Kitora Tomb Star Chart is Declared the Oldest in the World
The Japanese Agency for Cultural Affairs have announced that a star chart discovered in ancient Asuka in the country’s Nara Prefecture, is based on much older celestial observations made in China, The Asah Shimbun has reported. The star chart was discovered in the Kitora Tomb in Asuka village in 1998, a site dated from the late 7th century to early 8th century, making it the oldest existing star map of its kind in the world.
It features 68 constellations in which the stars are depicted using gold discs. The movement of celestial objects is also represented in the form of three concentric circles with another circle depicting the movement of the sun. The Polar Star is depicted at the center.
Detailed diagram of the Kitora Tomb star chart, Asuka, Japan (Asahi Shimbun)
Mitsuru Soma, an assistant professor of position astronomy at the National Astronomical Observatory of Japan, and Tsuko Nakamura, a researcher of modern astronomy with Daito Bunka University’s Institute of Oriental Studies, worked with the Japanese Agency for Cultural Affairs and Nara National Research Institute for Cultural Properties in order to investigate where in China the initial observation was made. They also investigated on when the map, upon which the star chart is based, was drawn.
Analysis of digital images showed that the most likely observation sites were those located on the 34th parallel north, including the ancient cites of Chang’an (modern Xi’an) and Luoyang, both of which were capitals of Chinese dynasties governing the middle reaches of the Yellow River.
Soma and Nakamura believe the observations were made several hundred years before the Kitora Tomb was constructed. Soma thinks it may have been between 240 and 520 AD, while Nakamura prefers a time period of 120 to 40 BC. Using this as a basis, Kazuhiko Miyajima, a former professor of East Asia astronomy history at Doshisha University, has suggested that the star chart depicts the sky in 65 BC, in either Pyongyang, the capital of North Korea, or Seoul, the capital of South Korea.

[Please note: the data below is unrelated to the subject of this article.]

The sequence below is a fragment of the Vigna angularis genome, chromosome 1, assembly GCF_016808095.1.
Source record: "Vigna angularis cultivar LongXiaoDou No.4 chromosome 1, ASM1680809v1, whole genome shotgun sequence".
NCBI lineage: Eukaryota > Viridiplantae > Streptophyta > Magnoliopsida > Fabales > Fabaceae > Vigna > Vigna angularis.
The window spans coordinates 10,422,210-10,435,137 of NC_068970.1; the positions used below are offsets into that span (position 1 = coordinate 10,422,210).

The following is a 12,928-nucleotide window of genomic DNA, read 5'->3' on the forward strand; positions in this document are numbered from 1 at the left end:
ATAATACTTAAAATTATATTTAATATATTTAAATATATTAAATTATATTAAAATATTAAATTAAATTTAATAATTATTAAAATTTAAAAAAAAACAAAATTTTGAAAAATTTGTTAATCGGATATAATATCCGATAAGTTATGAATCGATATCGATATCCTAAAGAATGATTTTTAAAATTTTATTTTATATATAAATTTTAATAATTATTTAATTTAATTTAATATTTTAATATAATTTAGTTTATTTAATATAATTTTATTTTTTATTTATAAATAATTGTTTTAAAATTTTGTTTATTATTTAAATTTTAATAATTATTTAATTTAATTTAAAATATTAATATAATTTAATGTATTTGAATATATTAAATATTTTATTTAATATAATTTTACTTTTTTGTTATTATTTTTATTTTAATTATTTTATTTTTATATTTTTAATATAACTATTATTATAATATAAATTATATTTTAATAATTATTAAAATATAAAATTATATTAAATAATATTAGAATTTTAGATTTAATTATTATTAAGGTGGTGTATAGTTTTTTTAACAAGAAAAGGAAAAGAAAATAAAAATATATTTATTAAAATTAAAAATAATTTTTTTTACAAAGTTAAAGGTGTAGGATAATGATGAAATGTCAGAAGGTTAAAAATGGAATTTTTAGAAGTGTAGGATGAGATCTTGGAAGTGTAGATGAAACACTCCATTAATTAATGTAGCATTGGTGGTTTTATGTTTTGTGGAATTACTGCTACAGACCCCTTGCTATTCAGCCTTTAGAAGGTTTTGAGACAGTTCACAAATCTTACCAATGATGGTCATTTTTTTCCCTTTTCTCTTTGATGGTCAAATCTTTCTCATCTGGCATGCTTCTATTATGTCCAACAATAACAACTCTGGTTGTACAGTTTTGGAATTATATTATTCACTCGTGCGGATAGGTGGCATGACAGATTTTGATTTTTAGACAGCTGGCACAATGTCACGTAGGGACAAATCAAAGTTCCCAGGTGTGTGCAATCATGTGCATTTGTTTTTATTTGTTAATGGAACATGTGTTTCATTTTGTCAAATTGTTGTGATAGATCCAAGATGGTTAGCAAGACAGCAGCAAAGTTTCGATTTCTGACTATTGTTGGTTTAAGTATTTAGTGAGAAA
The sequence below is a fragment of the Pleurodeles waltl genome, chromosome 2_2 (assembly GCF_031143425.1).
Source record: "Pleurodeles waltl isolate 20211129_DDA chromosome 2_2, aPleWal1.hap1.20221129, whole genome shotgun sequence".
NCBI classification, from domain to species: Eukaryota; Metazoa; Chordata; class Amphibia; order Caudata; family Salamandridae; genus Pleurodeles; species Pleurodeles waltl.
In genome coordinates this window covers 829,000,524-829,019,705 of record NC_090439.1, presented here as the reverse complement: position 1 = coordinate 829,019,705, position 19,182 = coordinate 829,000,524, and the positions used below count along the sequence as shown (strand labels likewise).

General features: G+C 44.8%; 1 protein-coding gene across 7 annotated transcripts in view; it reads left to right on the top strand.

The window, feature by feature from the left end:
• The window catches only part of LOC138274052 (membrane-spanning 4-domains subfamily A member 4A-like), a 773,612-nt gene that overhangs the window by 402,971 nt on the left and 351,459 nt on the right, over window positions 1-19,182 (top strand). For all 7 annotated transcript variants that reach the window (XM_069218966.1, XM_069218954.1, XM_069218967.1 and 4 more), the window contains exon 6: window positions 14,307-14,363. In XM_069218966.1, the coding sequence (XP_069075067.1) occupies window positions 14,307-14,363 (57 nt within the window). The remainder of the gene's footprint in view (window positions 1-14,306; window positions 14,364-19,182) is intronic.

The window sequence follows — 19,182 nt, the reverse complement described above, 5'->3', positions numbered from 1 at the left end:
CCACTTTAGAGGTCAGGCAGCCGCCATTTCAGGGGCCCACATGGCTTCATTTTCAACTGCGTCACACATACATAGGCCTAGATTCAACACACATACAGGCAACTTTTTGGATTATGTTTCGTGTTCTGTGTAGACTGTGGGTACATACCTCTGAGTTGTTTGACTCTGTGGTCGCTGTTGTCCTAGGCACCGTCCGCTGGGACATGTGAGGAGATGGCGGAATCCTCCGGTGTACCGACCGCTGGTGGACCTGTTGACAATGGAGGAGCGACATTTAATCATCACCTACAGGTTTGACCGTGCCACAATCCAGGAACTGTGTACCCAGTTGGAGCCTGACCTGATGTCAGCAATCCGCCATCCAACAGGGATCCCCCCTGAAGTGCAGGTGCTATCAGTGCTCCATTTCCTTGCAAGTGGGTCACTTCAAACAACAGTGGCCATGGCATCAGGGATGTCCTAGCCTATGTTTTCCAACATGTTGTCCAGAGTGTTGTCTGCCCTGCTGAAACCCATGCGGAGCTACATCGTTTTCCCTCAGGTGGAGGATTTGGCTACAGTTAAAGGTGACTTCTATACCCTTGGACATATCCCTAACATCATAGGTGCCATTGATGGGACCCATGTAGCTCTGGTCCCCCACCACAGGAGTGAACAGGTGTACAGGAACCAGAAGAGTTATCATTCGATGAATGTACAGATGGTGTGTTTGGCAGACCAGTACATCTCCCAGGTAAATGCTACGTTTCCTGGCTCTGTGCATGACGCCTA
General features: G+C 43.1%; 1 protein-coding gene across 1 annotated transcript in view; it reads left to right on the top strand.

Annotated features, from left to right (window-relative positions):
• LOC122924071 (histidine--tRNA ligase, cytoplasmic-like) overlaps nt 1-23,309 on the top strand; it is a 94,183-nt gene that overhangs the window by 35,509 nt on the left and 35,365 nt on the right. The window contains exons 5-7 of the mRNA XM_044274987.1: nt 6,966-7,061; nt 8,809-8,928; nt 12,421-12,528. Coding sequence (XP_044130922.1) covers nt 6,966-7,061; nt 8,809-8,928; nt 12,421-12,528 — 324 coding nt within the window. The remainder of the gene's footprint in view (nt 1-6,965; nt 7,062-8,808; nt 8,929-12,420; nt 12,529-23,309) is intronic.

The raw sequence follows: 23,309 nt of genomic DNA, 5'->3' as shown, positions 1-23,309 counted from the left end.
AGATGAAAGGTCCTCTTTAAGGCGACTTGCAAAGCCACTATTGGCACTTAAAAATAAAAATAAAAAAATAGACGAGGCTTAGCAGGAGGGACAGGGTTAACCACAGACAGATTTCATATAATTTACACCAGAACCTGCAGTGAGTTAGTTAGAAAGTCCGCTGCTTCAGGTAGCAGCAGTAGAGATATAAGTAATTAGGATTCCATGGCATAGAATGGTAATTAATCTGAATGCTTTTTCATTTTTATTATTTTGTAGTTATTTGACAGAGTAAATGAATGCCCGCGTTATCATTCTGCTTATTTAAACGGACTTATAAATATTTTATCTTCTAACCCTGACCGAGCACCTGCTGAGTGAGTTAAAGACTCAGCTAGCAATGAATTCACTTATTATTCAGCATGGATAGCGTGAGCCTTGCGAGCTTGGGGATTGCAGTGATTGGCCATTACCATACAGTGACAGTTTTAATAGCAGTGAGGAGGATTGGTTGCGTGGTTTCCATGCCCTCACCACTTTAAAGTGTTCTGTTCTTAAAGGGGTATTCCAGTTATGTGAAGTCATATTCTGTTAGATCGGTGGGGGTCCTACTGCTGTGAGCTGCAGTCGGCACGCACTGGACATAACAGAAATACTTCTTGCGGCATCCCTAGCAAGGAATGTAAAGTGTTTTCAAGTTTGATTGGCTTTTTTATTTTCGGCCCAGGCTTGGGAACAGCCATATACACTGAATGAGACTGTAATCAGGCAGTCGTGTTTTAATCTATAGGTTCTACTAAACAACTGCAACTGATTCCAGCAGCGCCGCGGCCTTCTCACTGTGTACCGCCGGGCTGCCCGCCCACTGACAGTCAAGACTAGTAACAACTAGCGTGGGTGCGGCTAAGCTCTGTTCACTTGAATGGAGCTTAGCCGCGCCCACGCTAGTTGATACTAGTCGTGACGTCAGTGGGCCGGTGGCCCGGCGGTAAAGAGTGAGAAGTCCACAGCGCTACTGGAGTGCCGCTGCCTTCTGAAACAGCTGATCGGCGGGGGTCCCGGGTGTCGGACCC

The Kitora Tomb is located in an ancient tumulus near the village of Asuka and was first discovered in 1983. Experts believe it dates to some point between 7th and early 8th Centuries AD. The tomb consists of a small stone chamber just over 1 meter (3.3 feet) high, 1 meter (3.3 feet) wide and around 2.4 meters (7.9 feet) long. The walls are orientated to the four cardinal points of the compass and images on them depict the Black Tortoise of the North, the Azure Dragon of the East, the Red Bird of the South and the White Tiger of the West. These representations are accompanied by additional zodiacal images consisting of human figures with animal heads. The murals were discovered when probes were inserted into the tomb in 1983. A second probe inserted in 1998 found more images and the star chart painted on to the ceiling.
Many of the murals were removed 2004 and 2008 to protect them from deterioration. Some of them are being restored in a special facility in the village.
The chamber would only have been large enough to bury one person. This individual was laid to rest in a lacquered coffin which was broken during a tomb robbery and the fragments were scattered on the floor. The chamber also contains grave goods and shards of human bone. Artifacts discovered at the site include a gold fitting and pieces of a decorated sword. The evidence suggests an adult male of mid to late age, probably of an aristocratic background.
The tomb has been designated a special historic site by the Japanese government and its discovery has encouraged a new tourist culture, among them amateur archaeologists with a passionate interest in ancient tombs and burial mounds. Japanese burial mounds (kofun) are now drawing record crowds. For example, a small music and dance festival held recently at the Imashirozuka Kofun earthen mound, in Takatsuki, Osaka Prefecture, attracted around 19,000 people. It was the fourth such event at this site, the first festival being held there in 2012.
The discovery of the star chart is now the subject of much debate, prompting further discussion about the history of astronomical technology in Japan. A number of scientific papers have been published on the topic, including by Professor Miyajima who argues that such charts were often used for ritual and divination.